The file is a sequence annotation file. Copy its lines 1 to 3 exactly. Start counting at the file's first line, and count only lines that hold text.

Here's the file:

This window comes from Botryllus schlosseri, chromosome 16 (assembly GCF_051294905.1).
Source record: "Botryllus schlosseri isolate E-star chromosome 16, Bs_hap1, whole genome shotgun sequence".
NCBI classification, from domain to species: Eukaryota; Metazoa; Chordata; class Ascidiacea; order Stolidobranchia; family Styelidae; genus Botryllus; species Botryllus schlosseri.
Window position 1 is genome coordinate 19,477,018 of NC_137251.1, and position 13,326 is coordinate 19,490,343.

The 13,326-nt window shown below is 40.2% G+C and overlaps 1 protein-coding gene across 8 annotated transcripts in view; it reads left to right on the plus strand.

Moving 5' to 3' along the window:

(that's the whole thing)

This window comes from Botryllus schlosseri, chromosome 16 (assembly GCF_051294905.1).
Source record: "Botryllus schlosseri isolate E-star chromosome 16, Bs_hap1, whole genome shotgun sequence".
NCBI classification, from domain to species: Eukaryota; Metazoa; Chordata; class Ascidiacea; order Stolidobranchia; family Styelidae; genus Botryllus; species Botryllus schlosseri.